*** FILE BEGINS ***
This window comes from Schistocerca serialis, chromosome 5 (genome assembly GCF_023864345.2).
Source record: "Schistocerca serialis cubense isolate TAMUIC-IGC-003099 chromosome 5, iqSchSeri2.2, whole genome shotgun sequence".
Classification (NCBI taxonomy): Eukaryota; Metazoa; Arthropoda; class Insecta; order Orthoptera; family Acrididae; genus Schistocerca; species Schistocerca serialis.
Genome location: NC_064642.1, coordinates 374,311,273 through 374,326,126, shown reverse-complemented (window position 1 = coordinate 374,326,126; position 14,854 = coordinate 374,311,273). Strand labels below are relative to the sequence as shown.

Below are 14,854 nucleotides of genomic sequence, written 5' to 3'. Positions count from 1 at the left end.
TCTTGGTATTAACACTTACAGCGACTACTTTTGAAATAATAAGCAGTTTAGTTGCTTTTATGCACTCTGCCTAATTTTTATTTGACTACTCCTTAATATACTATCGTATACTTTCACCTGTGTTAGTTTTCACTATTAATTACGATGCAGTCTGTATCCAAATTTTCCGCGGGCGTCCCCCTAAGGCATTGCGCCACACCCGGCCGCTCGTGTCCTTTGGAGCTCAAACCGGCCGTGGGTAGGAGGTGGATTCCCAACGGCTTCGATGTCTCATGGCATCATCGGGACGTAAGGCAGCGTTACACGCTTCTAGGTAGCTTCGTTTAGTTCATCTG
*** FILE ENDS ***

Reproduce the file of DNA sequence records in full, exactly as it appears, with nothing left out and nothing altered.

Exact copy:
This window comes from Schistocerca serialis, chromosome 5 (genome assembly GCF_023864345.2).
Source record: "Schistocerca serialis cubense isolate TAMUIC-IGC-003099 chromosome 5, iqSchSeri2.2, whole genome shotgun sequence".
Classification (NCBI taxonomy): Eukaryota; Metazoa; Arthropoda; class Insecta; order Orthoptera; family Acrididae; genus Schistocerca; species Schistocerca serialis.
Genome location: NC_064642.1, coordinates 374,311,273 through 374,326,126, shown reverse-complemented (window position 1 = coordinate 374,326,126; position 14,854 = coordinate 374,311,273). Strand labels below are relative to the sequence as shown.

Below are 14,854 nucleotides of genomic sequence, written 5' to 3'. Positions count from 1 at the left end.
TCTTGGTATTAACACTTACAGCGACTACTTTTGAAATAATAAGCAGTTTAGTTGCTTTTATGCACTCTGCCTAATTTTTATTTGACTACTCCTTAATATACTATCGTATACTTTCACCTGTGTTAGTTTTCACTATTAATTACGATGCAGTCTGTATCCAAATTTTCCGCGGGCGTCCCCCTAAGGCATTGCGCCACACCCGGCCGCTCGTGTCCTTTGGAGCTCAAACCGGCCGTGGGTAGGAGGTGGATTCCCAACGGCTTCGATGTCTCATGGCATCATCGGGACGTAAGGCAGCGTTACACGCTTCTAGGTAGCTTCGTTTAGTTCATCTG